M: Theater is definitely…I grew up…actually my dad grew up in theater too. It’s kind of in the family, you know. My grandmother had a PhD in piano music, and my grandfather had a theater in NYC, and my dad as a kid was always working the popcorn stand or taking tickets or whatever it was, and he got to see a young Liza Minelli come in and was part of the show…

S: I love it! L:Wow…

M: So anyway he did theater his whole life, and I grew up in that kind of an atmosphere and got really into it in high school, and then afterwards did some choreography, and all the while I was writing songs and doing my band music too, so…[vocal warm-ups are heard from outside the room]

L: [I shuffle through my notes] So, let’s see here, I guess, I think a lot of these things we’ve just sort of talked about here, in my questions, and…Oh, so one of the questions I had was that, uh, I, um, thinking back to the original Gay’s opera, lots of these [tunes], if not all of them were well-known to the people of the day; they would’ve heard it and said ‘oh, I know that song.’ Is there anything like that? Did you arrange or adapt any tunes from our popular milieu, or…

S: It’s a great question. We did not. I thought about that…[to M] I never actually approached you with that idea because my thought was, in a sense M’s music would be the sort of, contemporary pop…

M: The link.

S: Yeah, the link. Although it’s not, you know, what would be the modern equivalent? If I had a bunch of like…

L: Michael Jackson M: The Beatles

S: Yeah, or Kanye West, and like, Madonna or something like that, that would be like…[singing to the tune of Madonna’s ‘Like a Virgin’] ‘Like Ms. Peacham’ [laughter]

M and S in unison, still singing the tune: ‘Fucked for the very first time! [more laughing]

S: We could add that to the show now.

M:[increculously] yeah…

L:'That’s in! That’s in! Write that down!' S: So we chose not to go that route. L: OK

S: There’s this sense that, whenever you’re adapting something that’s… I mean, to America it’s not a really well-known piece but to the English it’s very well-known…but when you’re adapting something you sort of walk this fine line between wanting to do honor to the thing…the original thing--it’s brilliant, it’s a masterpiece, but, at the same time just sort of like kinda kick it in the gut a little bit and slap it around and be very irreverent to it. But we’ve actually…I’m surprised thinking about it now about how reverent we’ve been to much of the intention of it. The fact that there’s not big choral pieces. I mean, there’s a lot of ensemble singing, but it’s usually unison, or two parts. The music is not…you know, when you think of the Britten arrangement of the Beggar’s Opera—it’s Britten’s take on it, so it’s very naughty, there’s a lot of intricate harmonies. We liked the…I…and I think you really responded to the simplicity of the original, the idea that there’s a tune, and an arrangement of it. It’s not overly messy.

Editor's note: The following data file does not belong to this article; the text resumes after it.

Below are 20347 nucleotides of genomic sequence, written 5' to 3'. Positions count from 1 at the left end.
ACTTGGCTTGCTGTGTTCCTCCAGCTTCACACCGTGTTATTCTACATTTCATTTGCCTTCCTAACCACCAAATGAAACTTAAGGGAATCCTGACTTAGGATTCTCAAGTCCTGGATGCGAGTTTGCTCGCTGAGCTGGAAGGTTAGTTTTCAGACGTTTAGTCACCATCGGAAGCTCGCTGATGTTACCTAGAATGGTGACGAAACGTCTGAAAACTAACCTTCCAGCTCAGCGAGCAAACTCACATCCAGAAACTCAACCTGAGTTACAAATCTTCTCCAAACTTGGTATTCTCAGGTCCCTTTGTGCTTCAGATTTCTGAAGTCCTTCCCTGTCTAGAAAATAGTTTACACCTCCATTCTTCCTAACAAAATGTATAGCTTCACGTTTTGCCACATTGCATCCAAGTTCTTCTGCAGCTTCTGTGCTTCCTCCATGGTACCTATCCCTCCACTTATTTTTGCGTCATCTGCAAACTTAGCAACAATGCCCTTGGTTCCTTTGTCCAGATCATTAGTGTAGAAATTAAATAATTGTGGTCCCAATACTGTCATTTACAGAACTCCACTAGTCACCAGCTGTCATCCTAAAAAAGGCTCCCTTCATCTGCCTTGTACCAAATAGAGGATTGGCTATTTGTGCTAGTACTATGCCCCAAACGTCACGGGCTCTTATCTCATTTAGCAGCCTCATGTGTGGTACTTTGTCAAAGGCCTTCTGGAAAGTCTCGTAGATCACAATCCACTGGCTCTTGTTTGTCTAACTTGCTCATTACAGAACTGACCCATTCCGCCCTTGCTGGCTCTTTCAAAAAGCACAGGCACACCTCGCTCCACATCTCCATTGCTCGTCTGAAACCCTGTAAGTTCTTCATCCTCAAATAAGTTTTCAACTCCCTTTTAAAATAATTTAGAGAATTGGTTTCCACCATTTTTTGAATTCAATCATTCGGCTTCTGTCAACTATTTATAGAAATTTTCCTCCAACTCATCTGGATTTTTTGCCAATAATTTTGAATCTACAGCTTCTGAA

M: But also to be said that I’m not a classical composer either. S: right.

M: So bringing me on board was kind of saying ‘ok, so we’re gonna run with this simplistic idea.’ Not to say that it’s all two or three chords, but you know, not having that kind of classical composition background, I..we were already working from that point of view.

S: Yeah, that was the idea. M: That was the idea. Exactly.

L: [to S] o it’s kind of funny, ealier today I was looking at your Facebook post about the Beggar’s Opera, that, you know, this seems to be a popular time to be re-doing the Beggar’s Opera. So how does it fit in with that tradition of—and I think this is kind of something you were just touching on –this BO coming back over and over again for the last 300 years.

S: Again and again and again. Yeah. Why is it still important?

L: Yeah, like how does the way you’re doing it fit in with that tradition of doing the BO?

S: Yeah. I think that anything that’s worth it’s weight as, you know, like, what would be a touchstone piece that people…like Romeo and Juliet, is something that’s been kicked around a lot in terms of different interpretations, and new film adaptations, like that all-male R&J that was big in the 90s and all those sort of things. So I think that if something is timely in its way, it’s gonna want to be re-imagined again and again. We…there are certain…I make some winking references to the Threepenny Opera, and I make plenty of references to Gay in this. I’m going to be very interested to know what the audiences pick up, because obviously audiences are going to come from people who have no idea, who have never heard this piece before and don’t know it from Adam…this is a whole new piece for them, which is great. And we’re gonna have some people who are like ‘oh, I’ve studied this in college,’ and so it’s going to be interesting to see what they pick up in terms of…there are a couple lyrics that I’ve brought in wholehandedly…92% of the music lyrics are my own. A very small number of…

L: Brought in from...

S: Well, I took from Gay. Polly and Mac have a duet in the second scene which is [singing] ‘Were I laid on green’ [to M] wanna just do it? [guitar strumming]

S: [singing] Were I laid on Greenland’s coast
And in my arms embrace my lass
? amidst eternal frost
To soon the half-year’s night would pass.
Were I laid on Indian soil,
Soon as the burning day was closed
I could mock the soldiery toil
When on my charmer’s breast reposed